The GDR made Dresden its centre for electronics. Since the fall of the Berlin Wall, the state of Saxony is trying to keep that plan going.
Just four years after its invention by scientists at Bell Labs and two years after the country came into being, the ironically named German Democratic Republic (GDR) decided it would invest in R&D for semiconductors. East Germany was by no means slow to adopt the transistor. Sony, by comparison, would not start making transistors until three years later.
Despite this head start, the GDR-based technology lagged behind the West by five to ten years by the time the Berlin Wall fell. In reality, it fell far behind long before the 1980s.
The ruling party made a poster for its final Party Day, held in 1986, that showed a female engineer working on a massive computer. The slogan was "Wir haben die Chance genutzt" - or "we have taken the opportunity". In some respects the poster was spot on: in a time when the personal computer was the future, the GDR ruling party's rhetoric was wedded to an image of technology that was resolutely stuck in the past.
With flagship products such as DRAM, Dresden-based ZMD pulled out all the stops to keep up with the West. It reported its first 1Mb DRAM in 1987, as the first devices moved into production in US and Japanese fabs. To make sure ZMD could do it, the ruling party allocated 40 per cent of the entire R&D budget for three years to the 1Mb DRAM project as ZMD was unable to buy in a lot of the parts needed to make the devices from the West.
According to calculations made by the Ministry for State Security, later made public, it cost 534 marks to make a single 256kb chip in 1989 but it could not sell them for more than 17 marks.
Volume production of the 1Mb parts could not start until the Berlin Wall had come down. But with the restrictions on imports relaxed, East German DRAM manufacture was effectively stopped in its tracks.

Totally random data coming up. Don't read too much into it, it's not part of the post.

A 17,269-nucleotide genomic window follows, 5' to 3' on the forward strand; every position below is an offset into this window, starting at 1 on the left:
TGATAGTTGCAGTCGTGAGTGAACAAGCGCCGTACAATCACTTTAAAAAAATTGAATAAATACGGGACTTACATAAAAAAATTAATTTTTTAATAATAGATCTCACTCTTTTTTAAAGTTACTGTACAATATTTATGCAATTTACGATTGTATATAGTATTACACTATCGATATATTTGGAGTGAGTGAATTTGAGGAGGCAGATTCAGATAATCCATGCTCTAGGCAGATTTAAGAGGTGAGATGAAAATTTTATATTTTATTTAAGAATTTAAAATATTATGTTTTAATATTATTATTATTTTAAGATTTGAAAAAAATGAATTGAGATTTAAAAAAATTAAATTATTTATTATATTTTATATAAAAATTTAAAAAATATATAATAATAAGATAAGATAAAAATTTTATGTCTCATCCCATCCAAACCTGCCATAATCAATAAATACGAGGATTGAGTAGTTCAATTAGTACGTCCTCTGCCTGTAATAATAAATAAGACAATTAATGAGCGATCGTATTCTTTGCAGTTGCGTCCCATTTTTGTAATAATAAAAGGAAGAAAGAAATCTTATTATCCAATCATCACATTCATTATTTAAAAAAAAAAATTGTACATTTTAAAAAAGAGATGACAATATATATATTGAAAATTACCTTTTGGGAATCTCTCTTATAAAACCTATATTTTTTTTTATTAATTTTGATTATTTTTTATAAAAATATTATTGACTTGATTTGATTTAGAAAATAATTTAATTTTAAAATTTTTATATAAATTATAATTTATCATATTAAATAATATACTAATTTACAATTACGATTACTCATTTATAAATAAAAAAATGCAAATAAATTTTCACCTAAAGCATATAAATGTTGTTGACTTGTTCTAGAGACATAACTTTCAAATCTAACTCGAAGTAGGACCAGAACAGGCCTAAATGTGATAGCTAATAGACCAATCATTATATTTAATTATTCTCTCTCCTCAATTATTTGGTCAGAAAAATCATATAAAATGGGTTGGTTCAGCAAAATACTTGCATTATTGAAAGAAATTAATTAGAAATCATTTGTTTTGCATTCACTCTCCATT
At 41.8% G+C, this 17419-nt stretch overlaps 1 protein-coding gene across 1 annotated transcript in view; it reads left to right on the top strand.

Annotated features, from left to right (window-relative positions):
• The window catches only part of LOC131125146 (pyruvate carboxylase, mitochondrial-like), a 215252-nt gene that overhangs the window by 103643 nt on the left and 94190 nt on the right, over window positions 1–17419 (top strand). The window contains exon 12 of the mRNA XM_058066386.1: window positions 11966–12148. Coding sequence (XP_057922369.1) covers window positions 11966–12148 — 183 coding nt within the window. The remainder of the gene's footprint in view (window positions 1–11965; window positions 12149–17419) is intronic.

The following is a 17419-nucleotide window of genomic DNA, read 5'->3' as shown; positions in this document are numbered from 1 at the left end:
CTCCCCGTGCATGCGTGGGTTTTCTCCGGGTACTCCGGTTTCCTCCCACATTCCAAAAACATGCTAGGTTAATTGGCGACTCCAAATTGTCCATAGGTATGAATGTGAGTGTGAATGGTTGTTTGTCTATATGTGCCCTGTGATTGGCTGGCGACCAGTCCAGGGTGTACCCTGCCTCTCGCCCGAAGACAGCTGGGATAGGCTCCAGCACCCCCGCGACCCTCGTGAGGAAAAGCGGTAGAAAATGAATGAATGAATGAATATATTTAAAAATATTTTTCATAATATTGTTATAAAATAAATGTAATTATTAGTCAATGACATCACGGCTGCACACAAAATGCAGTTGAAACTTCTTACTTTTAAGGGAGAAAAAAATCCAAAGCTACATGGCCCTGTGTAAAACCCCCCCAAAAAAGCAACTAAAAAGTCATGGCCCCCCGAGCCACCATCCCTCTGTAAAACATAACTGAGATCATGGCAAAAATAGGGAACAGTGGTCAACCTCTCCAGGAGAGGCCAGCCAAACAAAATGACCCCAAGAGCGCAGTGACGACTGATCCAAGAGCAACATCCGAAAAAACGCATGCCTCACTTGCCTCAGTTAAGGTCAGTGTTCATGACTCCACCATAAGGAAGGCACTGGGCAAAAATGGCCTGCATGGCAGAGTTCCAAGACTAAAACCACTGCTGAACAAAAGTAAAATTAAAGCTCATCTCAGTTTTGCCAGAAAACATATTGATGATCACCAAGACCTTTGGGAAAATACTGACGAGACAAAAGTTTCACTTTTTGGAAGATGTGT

Political considerations hindered development in many ways. Informants from the Stasi infiltrated many of the high-technology companies working in the GDR in the belief that the country's poor record in maintaining parity with the West was the result of deliberate sabotage and that political conformity in these centres of technology was paramount. Weeding out unreliable elements probably did more damage than any would-be saboteur could ever manage.
As early as 1956, the head of the WBN national research institute Mattias Falter had to answer for his team's poor progress. Transistors were still not available for TVs, radios and communications according to Dolores Augustine, author of 'Red Prometheus', an account of technological development in the GDR.
Falter complained that the country was cut off from work being performed over the Wall and, ironically, from similar research conducted in the USSR. Falter, eventually, was fired in 1964, by which time the GDR was considered to be ten years behind the West.
A veteran of the Soviet atomic bomb programme, Werner Hartmann formed the Arbeitsstelle für Molekularelek-tronik Dresden (AMD) in 1955, a company that was later renamed to Zentrum Mikroelktronik Dresden (ZMD) at roughly the same time that Advanced Micro Devices was founded in the US.
ZMD would become GDR's main suppplier of semiconductors. But there was a problem. Hartmann had the nasty habit of reading foreign scientific journals. So, despite his contribution to the Soviet atomic-weapons programme, he came under suspicion. Ultimately, in 1974, Hartmann was removed from his position, moved to a junior role at a Freiburg silicon wafer maker and threatened with a trial. He retired three years later.
According to the German Office of the Federal Commissioner (BStU), as many as 500 scientists and technologists were persecuted by the Stasi, helping to maintain the GDR's second-class status as a semiconductor centre.
Reunification brings turmoil
After German reunification, the decision by Chancellor Helmut Kohl to maintain parity between the Ostmark and the Deutschemark hammered East German businesses - among them ZMD - already weakened by decades of ideologically driven decisions. But the company survived, with a new company being formed out of the ashes of the old, ultimately becoming a public 'AG' corporation in 2001. Outcompeted in digital technology, the new ZMD decided to focus on mixed-signal products, which do not need advanced process equipment.